On the first Saturday of May, we decided to visit the tiny city of Winchester which is just an hour long bus ride away from Southampton. It's the cutest city I've ever visited and is beautiful for it's rich culture and heritage.
Luckily for us, the day we decided to visit the city was the day on which everyone was out on the streets, celebrating May Day.
Our very first view on Winchester's High Street on this sunny day:
Here's a glimpse of all the street festivities we were lucky enough to witness:
After walking along the streets, taking in the smells and sights of the city on this special day, we found a happy spot on the lawn near the Winchester Cathedral to have the breakfast we picked out from the many stalls that were open that day.
And quite naturally, our first stop was the famous Winchester Cathedral.
I'm sure I've read before that Jane Austen was buried at the Cathedral here but it's only after I got here that this piece of information really sunk in. Our guide told us how he once mentioned to an American woman that Jane Austen was one of Britain's best writers and she corrected him by saying that Jane Austen was in fact the best. I couldn't agree more. She wrote for only 6 years of her life and produced 6 amazing books during that time. You might find it interesting that she took inspiration for her novel Northanger Abbey from her constant visits to Netley Abbey. Unfortunately, she died at the young age of 41 at Winchester where she'd come to receive treatment for her illness. Hence, the Cathedral at Winchester was her final resting place and I believe less than 10 people attended her funeral so far away from home.
When I saw her grave and read what was written on it, the first thing I noticed was that her writing accomplishments went without mention here:
When I asked our guide about it, he thanked me for noticing it as it was indeed something to talk about. During her time, it was never considered "proper" for a woman to write and hence her work didn't get a mention on her own gravestone. However, years later, her nephew who had been present for her funeral added this piece to her grave, giving her full credit for who she truly was:
I'm so thankful for having been able to see this in person!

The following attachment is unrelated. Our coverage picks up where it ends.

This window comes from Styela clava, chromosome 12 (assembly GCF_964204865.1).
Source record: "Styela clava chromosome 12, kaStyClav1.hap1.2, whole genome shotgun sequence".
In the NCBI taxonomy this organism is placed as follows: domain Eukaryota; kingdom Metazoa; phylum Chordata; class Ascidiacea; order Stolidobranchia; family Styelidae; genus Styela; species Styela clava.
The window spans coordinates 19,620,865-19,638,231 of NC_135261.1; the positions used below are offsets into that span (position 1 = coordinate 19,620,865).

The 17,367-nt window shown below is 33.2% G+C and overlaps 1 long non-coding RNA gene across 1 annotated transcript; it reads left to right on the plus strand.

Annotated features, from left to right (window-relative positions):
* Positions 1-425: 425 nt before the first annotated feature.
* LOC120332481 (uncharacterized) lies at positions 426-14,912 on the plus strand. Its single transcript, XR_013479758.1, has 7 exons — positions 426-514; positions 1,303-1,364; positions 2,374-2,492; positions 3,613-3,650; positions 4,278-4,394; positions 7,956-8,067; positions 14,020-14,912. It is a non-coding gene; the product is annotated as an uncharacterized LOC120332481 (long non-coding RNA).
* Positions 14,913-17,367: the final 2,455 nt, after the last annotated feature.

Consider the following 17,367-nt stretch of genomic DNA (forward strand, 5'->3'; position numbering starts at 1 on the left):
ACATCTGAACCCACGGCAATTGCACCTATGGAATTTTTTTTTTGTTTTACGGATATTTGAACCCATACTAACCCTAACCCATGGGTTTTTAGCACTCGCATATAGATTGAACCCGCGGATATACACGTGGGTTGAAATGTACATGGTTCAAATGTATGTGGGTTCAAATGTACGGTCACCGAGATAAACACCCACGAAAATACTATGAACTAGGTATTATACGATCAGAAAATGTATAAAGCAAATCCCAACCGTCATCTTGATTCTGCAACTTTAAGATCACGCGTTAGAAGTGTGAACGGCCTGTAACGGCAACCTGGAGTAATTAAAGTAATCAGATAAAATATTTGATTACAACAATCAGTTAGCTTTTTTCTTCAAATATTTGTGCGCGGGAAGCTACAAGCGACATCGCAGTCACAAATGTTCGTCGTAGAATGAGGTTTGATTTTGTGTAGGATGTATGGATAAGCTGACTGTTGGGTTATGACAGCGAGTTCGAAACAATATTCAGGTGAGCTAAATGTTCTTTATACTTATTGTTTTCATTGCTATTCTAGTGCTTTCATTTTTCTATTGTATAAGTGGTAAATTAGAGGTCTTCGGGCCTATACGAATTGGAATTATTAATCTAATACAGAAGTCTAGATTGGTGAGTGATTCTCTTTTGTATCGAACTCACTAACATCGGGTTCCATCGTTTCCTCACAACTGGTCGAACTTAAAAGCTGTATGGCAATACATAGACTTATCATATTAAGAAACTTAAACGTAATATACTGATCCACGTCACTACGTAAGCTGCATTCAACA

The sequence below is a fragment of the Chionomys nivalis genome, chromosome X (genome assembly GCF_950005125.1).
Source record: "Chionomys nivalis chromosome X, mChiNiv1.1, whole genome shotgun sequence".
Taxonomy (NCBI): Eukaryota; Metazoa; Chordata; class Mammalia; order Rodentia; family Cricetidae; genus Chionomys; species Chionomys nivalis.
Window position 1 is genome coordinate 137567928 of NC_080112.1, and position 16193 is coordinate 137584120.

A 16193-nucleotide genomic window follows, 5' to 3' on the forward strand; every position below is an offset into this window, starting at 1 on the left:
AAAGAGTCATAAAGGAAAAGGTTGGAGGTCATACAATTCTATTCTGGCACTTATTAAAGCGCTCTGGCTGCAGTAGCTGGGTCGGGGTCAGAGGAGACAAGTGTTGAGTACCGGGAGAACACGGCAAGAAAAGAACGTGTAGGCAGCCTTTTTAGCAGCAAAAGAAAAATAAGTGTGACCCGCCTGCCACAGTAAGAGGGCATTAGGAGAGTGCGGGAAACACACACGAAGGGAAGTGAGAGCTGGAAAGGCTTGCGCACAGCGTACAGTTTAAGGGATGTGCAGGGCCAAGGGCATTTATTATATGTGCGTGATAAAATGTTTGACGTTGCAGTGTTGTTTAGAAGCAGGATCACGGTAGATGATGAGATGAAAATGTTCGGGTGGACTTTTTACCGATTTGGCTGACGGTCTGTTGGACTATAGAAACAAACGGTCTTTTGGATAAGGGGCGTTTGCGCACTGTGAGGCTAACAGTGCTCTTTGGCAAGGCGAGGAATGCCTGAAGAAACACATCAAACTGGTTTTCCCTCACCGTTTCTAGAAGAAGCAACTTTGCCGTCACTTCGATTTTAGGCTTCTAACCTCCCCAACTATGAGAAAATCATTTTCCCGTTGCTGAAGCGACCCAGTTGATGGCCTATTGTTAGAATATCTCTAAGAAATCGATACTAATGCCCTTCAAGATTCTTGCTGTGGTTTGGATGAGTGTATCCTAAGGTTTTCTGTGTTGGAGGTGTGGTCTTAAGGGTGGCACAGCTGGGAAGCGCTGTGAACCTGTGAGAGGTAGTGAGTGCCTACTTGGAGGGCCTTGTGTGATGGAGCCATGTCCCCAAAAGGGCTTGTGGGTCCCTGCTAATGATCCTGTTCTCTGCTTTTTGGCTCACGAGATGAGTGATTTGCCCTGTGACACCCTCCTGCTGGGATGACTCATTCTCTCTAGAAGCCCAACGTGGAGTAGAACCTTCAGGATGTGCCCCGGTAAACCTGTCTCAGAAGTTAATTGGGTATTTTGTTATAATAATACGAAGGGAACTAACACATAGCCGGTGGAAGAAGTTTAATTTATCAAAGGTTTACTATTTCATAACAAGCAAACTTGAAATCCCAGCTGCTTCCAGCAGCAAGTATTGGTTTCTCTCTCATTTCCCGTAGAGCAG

The Winchester Cathedral is huge with many alters and places for prayer. I found this one in particular to be interesting as the entire alter is carved out of stone.
You might think that it's all wood when you first see it but believe me, it's stone. And the amount of detail you will find on it is incredible. What makes it even more special is the knowledge that it was constructed around the time when people didn't have access to good tools to produce this kind of art.
This, on the other hand, is their handy-work with wood:
And this is what my man-baby giggled about this time. I'm sure you'll see why:
After doing a tour of the Cathedral, we decided to do a tour of it's Tower. You have to pay extra for this but trust me when I say this, your trip to Winchester would be a waste if you don't do a tour of the Tower.
The steps up to the tower were so narrow and steep that even I was finding it difficult to get a footing on them. And I wear Size 4 shoes (sometimes kids size 2 but let's not get into that). My poor husband struggled with his giant feet but he seemed to be faster than I was to climb all the way up. I wish I could take pictures of the climb and descent but I was holding on to dear life on that narrow staircase that provided us with nothing but a rope for support.
However, once you make it, you get to see the most breathtaking view of the entire city from up there.
After our very adventurous tour of the Cathedral and it's tower, we proceeded to have a late lunch at a popular Winchester Pub. Because you know you HAVE to go to a Winchester Pub at least once in your lifetime.
This one was situated on the bridge overlooking the River Itchen. So once we were done there, we took a nice long stroll along the river.
And I think I'll end this post with a picture of yet another pink tree that I found on this trip.
Pink trees these days are reminders of happy times :)